Why you might want to consider organizing and facilitating a support group in your area | Lewy Body Dementia Association LBDA

Why you might want to consider organizing and facilitating a support group in your area

By Victoria Ruff

As a caregiver, if you know two to three caregivers in your area, why not begin a local support group yourself as facilitator? That's what I did in Boston, MA. The key word is "facilitator," not "leader." You're just organizing the meetings and once everyone meets, you open the floor for participants to speak.

When I started thinking about starting the Massachusetts group, there were just two other caregivers I knew of in the state (from the online support group board). I contacted LBDA and let them know that I'd be interested in becoming a facilitator. I took the LBDA training which was a teleconference, plus signing off on reading some LBD materials that are basically most of those documents that we each have already read).

Give it time

Then, LBDA posted the group on its Web site, included my contact info and I started to get emails from people interested. It took a little time -- I did the teleconference in January 2007, we had our first successful meeting in May 2007 (had one in April too but the weather was lousy so that one didn't work out). By April of 2009, I had a local e-mail group of more than 70. Our meetings have about six to seven members on average in attendance, but I e-mail everyone meeting notes the day after. My feeling is that those members who are unable to get away due to 24/7 caregiving have the same questions as the members who are in attendance. So they still benefit from reaching out.

The nursing home where my mother lived volunteered to be our meeting location, which opened the doors to other possible members. Sherrill House has been very accommodating. Staff members post flyers about the meetings, advertise the meetings on their Web site, and key members of the team will be future guests.

Matchmaker, matchmaker

It's all relatively easy -- doesn't take much time. And even if a meeting doesn't happen (which after that first failed attempt had me thinking this), I feel that opening up to start a local support group was a success in itself. It allowed other local caregivers to find me so that we could have a local e-mail group at the very least. It's a way to connect to others in your own area.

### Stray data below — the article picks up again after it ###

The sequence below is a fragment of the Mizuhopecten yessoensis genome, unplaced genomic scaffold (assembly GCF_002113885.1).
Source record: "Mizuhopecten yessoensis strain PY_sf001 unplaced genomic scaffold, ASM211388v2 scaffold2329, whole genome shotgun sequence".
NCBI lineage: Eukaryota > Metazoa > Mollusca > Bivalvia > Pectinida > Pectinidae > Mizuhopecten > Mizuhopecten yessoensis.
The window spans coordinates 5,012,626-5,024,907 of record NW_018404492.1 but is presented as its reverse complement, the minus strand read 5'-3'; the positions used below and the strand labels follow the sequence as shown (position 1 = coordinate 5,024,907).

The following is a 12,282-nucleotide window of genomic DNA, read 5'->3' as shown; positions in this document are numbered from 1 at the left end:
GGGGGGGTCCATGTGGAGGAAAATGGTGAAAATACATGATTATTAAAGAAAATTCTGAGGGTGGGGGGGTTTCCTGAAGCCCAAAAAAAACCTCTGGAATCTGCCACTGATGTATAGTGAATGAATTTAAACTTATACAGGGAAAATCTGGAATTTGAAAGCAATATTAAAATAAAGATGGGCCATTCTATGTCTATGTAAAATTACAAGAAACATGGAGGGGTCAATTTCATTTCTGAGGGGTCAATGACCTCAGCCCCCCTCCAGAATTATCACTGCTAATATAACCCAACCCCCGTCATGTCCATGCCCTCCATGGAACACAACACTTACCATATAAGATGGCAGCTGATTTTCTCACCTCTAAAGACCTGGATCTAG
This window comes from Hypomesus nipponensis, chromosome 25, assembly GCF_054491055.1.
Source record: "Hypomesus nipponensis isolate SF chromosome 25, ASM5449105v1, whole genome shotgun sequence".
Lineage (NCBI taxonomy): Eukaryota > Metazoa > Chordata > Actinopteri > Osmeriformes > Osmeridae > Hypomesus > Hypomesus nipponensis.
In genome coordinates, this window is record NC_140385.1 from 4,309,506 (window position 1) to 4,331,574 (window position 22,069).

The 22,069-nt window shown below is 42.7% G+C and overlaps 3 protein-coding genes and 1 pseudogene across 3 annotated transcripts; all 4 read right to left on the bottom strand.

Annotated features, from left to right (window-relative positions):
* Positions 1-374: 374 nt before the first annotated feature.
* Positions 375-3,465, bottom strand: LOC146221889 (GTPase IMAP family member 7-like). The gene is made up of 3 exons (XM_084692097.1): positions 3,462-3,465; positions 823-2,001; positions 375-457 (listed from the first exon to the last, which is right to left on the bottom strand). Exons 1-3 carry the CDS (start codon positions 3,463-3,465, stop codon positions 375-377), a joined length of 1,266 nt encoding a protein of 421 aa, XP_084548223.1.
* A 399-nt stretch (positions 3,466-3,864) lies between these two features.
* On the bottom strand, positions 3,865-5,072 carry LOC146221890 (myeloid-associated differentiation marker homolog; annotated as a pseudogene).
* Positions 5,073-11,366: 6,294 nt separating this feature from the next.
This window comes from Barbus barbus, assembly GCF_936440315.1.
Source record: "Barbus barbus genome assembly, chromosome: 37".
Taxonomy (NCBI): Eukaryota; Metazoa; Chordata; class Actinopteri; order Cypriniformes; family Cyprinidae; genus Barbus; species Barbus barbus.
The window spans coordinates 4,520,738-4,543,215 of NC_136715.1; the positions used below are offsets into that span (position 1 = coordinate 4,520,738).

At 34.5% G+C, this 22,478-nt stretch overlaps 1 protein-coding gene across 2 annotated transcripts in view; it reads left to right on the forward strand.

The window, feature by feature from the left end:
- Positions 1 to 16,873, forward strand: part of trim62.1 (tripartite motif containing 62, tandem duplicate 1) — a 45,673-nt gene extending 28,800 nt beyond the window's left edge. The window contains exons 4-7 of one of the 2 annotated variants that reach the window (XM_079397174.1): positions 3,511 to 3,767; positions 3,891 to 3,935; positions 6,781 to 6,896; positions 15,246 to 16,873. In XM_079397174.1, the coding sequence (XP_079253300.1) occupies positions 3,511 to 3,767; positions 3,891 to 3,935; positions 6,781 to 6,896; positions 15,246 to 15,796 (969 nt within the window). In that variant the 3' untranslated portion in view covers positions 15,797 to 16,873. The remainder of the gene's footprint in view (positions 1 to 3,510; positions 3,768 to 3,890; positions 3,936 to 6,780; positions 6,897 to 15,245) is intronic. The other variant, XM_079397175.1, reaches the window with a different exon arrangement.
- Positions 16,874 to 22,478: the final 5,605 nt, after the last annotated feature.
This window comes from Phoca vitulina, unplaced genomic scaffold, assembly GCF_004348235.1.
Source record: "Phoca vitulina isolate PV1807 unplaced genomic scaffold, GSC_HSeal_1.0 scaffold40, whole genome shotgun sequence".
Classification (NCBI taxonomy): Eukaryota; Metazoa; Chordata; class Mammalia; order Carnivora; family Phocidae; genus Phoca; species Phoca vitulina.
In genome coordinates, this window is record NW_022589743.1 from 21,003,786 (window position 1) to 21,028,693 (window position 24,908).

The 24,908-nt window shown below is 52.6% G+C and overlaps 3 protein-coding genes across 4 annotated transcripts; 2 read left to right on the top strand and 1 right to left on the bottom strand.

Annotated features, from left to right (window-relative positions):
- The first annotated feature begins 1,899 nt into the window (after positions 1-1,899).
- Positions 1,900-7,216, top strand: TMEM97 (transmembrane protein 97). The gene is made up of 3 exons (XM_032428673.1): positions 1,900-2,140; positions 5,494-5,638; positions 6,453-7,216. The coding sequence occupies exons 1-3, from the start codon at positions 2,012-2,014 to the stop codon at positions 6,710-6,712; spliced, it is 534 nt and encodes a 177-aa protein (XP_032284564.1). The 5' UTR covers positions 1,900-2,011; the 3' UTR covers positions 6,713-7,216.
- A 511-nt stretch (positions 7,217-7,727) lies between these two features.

I'm also able to "connect" actual neighbors together. There are several pairs of members in the group who personally keep in contact with each other. For example, I connected two long-distance caregivers because they're both dealing with additional emotions; two individuals in the group meet for coffee regularly in their neighborhood; two other individuals met for lunch since they live in the same neighborhood and while one had questions re: long-term care insurance, the other has already had experience in that regard; one individual who can't make the meetings due to distance now has the phone number of another member in her own neighborhood so the two of them can become a buddy system for each other, etc. (Of course all of these individuals gave permission prior to the "match-up.")

Just offering to start a local support group in your area will turn you into the "go to" person in your area. And don't think you need to be an expert in LBD, because you don't. Just the fact that you're a caregiver of someone with LBD is enough experience. If interested, contact the LBDA Support Group Coordinator. I have to say if you asked me three years ago if I would be a group facilitator for a support group meeting I'd say, "No way!" I'm the introvert type and this is certainly something I was never comfortable about doing -- but it's that simple, and not a big deal as I thought it was. And it's very gratifying to be able to help others in my area!